Book It!



There is a lot to know and understand about Sustainable Development. Here are some books that may help. I’ve included practical “how to” books, along with books that provide context and insight.




Confessions of a Radical Industrialist
, Ray Anderson (2010)




Ray Anderson and Interface, his billion dollar carpet company, showed everyone what embracing Sustainability can do for a business. This is the single best book to learn what Sustainability actually means in an applied sense. It also demonstrates how broad the scope of an industrial Sustainability initiative can be. And it provides an outline of how to go about such an initiative.




Green to Gold
, Daniel Esty and Andrew Winston (2006, revised 2008)


Green to Gold Playbook, Daniel Esty and P. J. Simmons (2011)




Green to Gold
, for the most part, presents the advantages of “folding environmental thinking into strategy”. The fundamental idea is that environmental concerns are not simply an unwelcome incremental cost of doing business. Rather, embracing environmental initiatives results in a robust avenue to competitive advantage that the authors call Eco-Advantage. Green to Gold then provides an action plan for achieving Eco-Advantage.




Green to Gold Playbook
builds on the earlier book by providing the specifics (examples and resources) necessary to develop and execute an individualized Sustainability plan, designed exclusively for your business.




The Ecology of Commerce
, Paul Hawken (1993, revised 2010)




In this book, Paul Hawken eloquently expresses the fundamental relationships between business and the natural world. It reveals the essence of the meaning of Sustainable Development. This book is not an anti-business tirade. Rather, it is thought provoking, rational and hopeful. The Ecology of Commerce is worth a careful reading. Or two.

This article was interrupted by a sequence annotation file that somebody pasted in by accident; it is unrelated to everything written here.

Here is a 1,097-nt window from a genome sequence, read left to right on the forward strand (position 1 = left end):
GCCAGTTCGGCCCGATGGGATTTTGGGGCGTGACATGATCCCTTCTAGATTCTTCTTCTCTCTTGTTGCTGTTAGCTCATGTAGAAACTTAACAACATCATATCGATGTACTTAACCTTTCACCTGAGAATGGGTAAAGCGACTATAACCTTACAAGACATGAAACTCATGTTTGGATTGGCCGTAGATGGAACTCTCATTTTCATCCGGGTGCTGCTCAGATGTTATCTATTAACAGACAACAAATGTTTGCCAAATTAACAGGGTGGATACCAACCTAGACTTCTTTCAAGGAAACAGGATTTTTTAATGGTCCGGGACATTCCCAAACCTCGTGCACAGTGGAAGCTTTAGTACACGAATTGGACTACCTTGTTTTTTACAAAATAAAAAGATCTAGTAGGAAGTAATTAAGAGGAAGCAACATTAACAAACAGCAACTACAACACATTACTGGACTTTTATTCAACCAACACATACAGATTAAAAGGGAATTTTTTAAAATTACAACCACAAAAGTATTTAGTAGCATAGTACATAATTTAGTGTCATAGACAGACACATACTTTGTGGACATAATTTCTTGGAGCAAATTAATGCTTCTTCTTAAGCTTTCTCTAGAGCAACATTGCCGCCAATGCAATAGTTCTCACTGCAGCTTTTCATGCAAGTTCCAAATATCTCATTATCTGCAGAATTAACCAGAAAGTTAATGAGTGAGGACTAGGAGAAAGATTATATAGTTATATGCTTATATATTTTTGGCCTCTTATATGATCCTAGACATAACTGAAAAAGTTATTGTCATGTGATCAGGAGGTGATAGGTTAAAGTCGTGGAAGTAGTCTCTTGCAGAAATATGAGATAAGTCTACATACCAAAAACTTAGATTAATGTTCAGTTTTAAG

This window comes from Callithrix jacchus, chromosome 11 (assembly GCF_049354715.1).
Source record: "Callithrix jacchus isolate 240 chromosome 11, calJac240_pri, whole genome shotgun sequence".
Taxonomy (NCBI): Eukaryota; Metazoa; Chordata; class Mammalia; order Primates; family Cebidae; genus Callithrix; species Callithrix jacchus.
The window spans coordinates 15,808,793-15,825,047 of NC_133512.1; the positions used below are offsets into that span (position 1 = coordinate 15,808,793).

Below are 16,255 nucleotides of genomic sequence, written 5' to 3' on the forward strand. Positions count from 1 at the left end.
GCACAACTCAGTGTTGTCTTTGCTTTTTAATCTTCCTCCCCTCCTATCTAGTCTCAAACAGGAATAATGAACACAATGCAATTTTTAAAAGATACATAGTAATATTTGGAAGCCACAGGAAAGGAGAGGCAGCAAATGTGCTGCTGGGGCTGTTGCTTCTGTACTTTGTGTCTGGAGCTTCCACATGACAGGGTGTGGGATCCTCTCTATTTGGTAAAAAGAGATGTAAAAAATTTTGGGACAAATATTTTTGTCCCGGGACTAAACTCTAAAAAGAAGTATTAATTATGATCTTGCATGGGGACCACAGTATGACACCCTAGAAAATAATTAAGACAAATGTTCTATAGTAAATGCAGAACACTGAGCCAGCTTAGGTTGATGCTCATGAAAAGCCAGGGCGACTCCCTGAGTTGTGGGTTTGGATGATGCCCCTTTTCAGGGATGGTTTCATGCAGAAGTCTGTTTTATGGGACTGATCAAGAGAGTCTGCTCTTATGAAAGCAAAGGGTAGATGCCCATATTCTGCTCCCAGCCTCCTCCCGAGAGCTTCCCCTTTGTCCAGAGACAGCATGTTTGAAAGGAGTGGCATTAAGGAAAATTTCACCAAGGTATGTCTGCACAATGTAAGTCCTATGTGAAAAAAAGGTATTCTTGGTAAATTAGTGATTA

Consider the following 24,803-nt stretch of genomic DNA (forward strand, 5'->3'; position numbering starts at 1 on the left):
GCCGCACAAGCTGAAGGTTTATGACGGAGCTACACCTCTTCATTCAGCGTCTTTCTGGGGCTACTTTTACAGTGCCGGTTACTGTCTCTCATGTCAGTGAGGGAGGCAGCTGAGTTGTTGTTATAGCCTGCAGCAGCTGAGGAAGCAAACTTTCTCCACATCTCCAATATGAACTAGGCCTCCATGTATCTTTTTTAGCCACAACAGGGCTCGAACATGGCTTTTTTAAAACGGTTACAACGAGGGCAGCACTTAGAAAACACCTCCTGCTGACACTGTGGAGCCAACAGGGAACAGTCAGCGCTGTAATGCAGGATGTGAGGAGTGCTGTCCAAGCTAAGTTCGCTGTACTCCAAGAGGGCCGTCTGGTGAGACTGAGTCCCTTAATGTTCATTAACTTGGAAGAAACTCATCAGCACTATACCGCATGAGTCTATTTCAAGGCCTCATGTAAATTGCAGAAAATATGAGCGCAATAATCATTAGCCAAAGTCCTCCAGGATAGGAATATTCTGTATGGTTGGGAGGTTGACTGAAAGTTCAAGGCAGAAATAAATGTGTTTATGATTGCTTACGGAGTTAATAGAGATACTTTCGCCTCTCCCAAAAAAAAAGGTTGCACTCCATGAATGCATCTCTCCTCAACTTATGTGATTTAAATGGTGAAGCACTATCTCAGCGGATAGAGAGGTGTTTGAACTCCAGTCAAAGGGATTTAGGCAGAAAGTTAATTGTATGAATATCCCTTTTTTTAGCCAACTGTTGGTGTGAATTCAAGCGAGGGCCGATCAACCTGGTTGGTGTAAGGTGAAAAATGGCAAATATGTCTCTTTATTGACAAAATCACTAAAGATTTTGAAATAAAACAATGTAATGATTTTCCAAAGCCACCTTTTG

The Truth About Green Business
, Gil Friend (2009)




Gil Friend leads a well known Sustainability consultancy. His book expresses individual aspects of Sustainability as succinct “Truths”. Each of the 50 – odd “Truths” draws on real experience. These easy to digest “Truths”, taken together, provide useful “how to” information for construction of a viable Sustainability plan.




Natural Capitalism
, Paul Hawken, Amory Lovins and L. Hunter Lovins (1999)



Hawken teamed with the principals from the Rocky Mountain Institute to elaborate on “natural capital”: the bounty from the natural world that industry takes for granted. Chapters 2 and 3 are especially pertinent. Chapter 2 is on next generation automobiles like those the new fuel efficiency mandates for 2025 will require. Chapter 3 looks at waste — the numbers will knock your socks off, as will the opportunities they present.




Cradle to Cradle
, William McDonough and Michael Braungart (2002)




This is the key book on Green design. The essential idea is that, through careful product design, environmental impacts can be dramatically reduced. The title refers to planning product life cycle not from raw materials to land fill; rather from raw materials to the end of product life reuse as feedstock for new products.




Confessions of a Greenpeace Dropout
, Patrick Moore (2010)




Dr. Patrick Moore is a founder and former President of Greenpeace. After 15 years of high profile environmental activism, Moore left Greenpeace to pursue a course of “sensible environmentalism”. Some particularly interesting points from this book: (a) Dr. Moore’s experiences with Greenpeace provide in inside look at how an activist NGO works; (b) In the opening chapter, Moore clarifies the origins of Sustainable Development; and (c) Moore contrasts Greenpeace’s position on many current environment issues with those of a sensible environmentalist.





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…  Chuck

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